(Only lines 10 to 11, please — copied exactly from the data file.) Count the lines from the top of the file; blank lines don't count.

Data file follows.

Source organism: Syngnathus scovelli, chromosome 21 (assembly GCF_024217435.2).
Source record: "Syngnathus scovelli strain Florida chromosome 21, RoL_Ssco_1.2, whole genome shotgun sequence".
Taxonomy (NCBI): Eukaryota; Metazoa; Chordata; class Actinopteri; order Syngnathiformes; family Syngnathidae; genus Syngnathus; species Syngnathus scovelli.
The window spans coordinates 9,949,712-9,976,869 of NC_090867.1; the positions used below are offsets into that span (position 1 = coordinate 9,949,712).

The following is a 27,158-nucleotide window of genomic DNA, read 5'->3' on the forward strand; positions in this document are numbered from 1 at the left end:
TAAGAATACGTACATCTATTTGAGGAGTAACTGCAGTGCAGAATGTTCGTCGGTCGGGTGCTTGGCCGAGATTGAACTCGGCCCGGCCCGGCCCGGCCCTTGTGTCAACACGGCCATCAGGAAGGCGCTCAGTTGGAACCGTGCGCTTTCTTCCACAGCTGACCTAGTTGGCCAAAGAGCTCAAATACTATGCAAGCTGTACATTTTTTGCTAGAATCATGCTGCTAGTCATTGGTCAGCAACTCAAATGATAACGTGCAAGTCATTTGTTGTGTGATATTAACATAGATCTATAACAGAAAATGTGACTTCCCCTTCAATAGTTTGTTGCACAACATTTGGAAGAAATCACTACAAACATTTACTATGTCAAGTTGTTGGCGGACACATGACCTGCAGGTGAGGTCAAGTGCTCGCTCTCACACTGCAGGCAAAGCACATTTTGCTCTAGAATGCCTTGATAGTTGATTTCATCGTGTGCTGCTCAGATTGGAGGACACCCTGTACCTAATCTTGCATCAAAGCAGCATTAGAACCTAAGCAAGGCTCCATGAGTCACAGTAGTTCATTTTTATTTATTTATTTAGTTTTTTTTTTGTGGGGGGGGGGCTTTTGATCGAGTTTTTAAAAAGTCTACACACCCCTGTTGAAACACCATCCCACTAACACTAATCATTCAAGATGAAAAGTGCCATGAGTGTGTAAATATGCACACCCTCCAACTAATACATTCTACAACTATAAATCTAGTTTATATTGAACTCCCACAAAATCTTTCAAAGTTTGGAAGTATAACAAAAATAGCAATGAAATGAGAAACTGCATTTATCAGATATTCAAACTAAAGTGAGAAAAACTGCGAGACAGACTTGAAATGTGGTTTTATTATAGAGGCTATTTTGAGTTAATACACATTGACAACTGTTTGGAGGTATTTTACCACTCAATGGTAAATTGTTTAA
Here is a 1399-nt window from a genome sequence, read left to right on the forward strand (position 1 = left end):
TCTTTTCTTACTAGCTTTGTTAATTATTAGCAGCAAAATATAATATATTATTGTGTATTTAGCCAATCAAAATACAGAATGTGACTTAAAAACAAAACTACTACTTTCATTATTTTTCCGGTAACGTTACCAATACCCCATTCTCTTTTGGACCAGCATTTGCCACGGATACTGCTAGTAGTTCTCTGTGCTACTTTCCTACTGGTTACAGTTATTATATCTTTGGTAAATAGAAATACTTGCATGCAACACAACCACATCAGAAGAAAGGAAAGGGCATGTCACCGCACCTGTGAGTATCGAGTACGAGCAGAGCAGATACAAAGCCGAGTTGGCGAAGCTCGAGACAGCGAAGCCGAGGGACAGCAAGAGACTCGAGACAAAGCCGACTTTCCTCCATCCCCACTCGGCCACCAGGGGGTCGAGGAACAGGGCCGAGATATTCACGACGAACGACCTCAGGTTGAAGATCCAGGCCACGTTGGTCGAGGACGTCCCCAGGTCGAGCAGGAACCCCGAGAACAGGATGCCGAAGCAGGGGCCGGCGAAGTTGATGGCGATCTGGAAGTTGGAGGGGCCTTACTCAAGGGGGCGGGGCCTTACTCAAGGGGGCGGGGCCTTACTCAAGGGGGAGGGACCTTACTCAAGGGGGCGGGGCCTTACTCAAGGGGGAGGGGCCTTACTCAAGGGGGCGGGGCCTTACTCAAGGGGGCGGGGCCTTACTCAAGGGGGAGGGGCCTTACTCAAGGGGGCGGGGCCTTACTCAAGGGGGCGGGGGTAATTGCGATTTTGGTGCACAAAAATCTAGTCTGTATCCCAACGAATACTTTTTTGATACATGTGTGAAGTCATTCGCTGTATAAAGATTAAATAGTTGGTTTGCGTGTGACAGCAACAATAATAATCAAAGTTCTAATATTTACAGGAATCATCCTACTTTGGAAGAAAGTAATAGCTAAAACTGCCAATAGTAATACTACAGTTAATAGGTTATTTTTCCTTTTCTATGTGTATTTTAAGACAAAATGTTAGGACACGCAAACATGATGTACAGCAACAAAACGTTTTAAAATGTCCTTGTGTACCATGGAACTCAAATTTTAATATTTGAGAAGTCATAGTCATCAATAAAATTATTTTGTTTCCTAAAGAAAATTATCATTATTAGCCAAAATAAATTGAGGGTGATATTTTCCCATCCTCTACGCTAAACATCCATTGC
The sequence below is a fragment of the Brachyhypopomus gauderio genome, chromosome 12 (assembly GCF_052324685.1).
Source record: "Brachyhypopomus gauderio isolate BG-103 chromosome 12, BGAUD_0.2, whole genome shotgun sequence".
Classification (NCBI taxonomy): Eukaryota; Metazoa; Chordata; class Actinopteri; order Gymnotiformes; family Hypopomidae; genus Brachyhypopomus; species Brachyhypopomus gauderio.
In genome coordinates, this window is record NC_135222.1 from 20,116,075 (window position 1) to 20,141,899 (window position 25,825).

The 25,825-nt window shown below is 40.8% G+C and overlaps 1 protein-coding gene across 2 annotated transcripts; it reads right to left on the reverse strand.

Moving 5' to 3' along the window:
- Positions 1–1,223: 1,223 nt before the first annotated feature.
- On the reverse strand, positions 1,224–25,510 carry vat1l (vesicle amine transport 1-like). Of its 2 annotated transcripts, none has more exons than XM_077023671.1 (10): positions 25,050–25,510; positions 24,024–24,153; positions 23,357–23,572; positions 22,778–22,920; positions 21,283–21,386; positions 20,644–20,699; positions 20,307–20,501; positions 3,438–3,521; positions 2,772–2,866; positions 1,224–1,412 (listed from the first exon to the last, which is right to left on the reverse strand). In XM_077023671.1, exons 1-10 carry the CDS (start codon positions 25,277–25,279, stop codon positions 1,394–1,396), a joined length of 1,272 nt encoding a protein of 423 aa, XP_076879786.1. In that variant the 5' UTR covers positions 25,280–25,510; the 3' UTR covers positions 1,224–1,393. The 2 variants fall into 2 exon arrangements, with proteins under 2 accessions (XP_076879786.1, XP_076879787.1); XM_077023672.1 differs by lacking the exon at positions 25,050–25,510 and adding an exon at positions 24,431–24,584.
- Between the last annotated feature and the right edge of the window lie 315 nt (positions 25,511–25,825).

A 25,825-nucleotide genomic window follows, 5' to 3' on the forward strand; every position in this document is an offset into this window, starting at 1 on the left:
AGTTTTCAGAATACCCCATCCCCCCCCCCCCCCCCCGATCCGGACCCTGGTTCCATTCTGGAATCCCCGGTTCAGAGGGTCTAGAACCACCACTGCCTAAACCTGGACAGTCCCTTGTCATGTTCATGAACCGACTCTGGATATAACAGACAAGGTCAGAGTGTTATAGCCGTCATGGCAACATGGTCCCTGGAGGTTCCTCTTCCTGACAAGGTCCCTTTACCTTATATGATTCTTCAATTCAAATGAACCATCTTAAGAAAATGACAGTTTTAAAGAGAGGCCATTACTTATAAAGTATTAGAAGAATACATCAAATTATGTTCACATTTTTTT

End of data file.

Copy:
Source record: "Brachyhypopomus gauderio isolate BG-103 chromosome 12, BGAUD_0.2, whole genome shotgun sequence".
Classification (NCBI taxonomy): Eukaryota; Metazoa; Chordata; class Actinopteri; order Gymnotiformes; family Hypopomidae; genus Brachyhypopomus; species Brachyhypopomus gauderio.